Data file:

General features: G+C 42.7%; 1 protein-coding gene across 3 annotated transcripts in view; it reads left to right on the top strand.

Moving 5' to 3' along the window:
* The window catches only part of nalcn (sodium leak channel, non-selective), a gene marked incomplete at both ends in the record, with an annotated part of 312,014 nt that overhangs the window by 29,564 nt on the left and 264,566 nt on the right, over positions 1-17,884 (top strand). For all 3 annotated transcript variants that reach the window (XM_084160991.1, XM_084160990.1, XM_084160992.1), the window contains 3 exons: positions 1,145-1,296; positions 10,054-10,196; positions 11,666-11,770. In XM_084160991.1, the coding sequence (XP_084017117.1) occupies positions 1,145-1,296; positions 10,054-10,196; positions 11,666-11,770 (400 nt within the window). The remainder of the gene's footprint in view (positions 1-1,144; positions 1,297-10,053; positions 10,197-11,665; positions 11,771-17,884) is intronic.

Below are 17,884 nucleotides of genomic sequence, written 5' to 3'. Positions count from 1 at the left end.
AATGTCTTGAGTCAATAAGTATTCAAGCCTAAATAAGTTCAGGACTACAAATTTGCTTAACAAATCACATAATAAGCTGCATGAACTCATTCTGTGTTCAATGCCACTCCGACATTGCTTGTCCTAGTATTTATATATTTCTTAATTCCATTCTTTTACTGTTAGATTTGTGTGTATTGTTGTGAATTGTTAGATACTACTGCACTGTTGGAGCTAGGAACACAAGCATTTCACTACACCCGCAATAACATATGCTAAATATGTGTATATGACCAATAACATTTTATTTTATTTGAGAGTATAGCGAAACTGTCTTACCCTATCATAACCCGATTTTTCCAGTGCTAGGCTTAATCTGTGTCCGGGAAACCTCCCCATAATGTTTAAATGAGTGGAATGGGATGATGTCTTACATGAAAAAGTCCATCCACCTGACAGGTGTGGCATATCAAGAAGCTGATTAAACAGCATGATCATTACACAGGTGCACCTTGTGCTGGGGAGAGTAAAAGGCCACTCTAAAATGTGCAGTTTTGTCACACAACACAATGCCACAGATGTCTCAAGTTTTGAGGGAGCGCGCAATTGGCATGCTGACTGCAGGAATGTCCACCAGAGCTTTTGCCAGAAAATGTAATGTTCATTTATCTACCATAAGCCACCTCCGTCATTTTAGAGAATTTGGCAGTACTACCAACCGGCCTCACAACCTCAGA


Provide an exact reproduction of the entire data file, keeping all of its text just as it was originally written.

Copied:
General features: G+C 42.7%; 1 protein-coding gene across 3 annotated transcripts in view; it reads left to right on the top strand.

Moving 5' to 3' along the window:
* The window catches only part of nalcn (sodium leak channel, non-selective), a gene marked incomplete at both ends in the record, with an annotated part of 312,014 nt that overhangs the window by 29,564 nt on the left and 264,566 nt on the right, over positions 1-17,884 (top strand). For all 3 annotated transcript variants that reach the window (XM_084160991.1, XM_084160990.1, XM_084160992.1), the window contains 3 exons: positions 1,145-1,296; positions 10,054-10,196; positions 11,666-11,770. In XM_084160991.1, the coding sequence (XP_084017117.1) occupies positions 1,145-1,296; positions 10,054-10,196; positions 11,666-11,770 (400 nt within the window). The remainder of the gene's footprint in view (positions 1-1,144; positions 1,297-10,053; positions 10,197-11,665; positions 11,771-17,884) is intronic.

Below are 17,884 nucleotides of genomic sequence, written 5' to 3'. Positions count from 1 at the left end.
AATGTCTTGAGTCAATAAGTATTCAAGCCTAAATAAGTTCAGGACTACAAATTTGCTTAACAAATCACATAATAAGCTGCATGAACTCATTCTGTGTTCAATGCCACTCCGACATTGCTTGTCCTAGTATTTATATATTTCTTAATTCCATTCTTTTACTGTTAGATTTGTGTGTATTGTTGTGAATTGTTAGATACTACTGCACTGTTGGAGCTAGGAACACAAGCATTTCACTACACCCGCAATAACATATGCTAAATATGTGTATATGACCAATAACATTTTATTTTATTTGAGAGTATAGCGAAACTGTCTTACCCTATCATAACCCGATTTTTCCAGTGCTAGGCTTAATCTGTGTCCGGGAAACCTCCCCATAATGTTTAAATGAGTGGAATGGGATGATGTCTTACATGAAAAAGTCCATCCACCTGACAGGTGTGGCATATCAAGAAGCTGATTAAACAGCATGATCATTACACAGGTGCACCTTGTGCTGGGGAGAGTAAAAGGCCACTCTAAAATGTGCAGTTTTGTCACACAACACAATGCCACAGATGTCTCAAGTTTTGAGGGAGCGCGCAATTGGCATGCTGACTGCAGGAATGTCCACCAGAGCTTTTGCCAGAAAATGTAATGTTCATTTATCTACCATAAGCCACCTCCGTCATTTTAGAGAATTTGGCAGTACTACCAACCGGCCTCACAACCTCAGA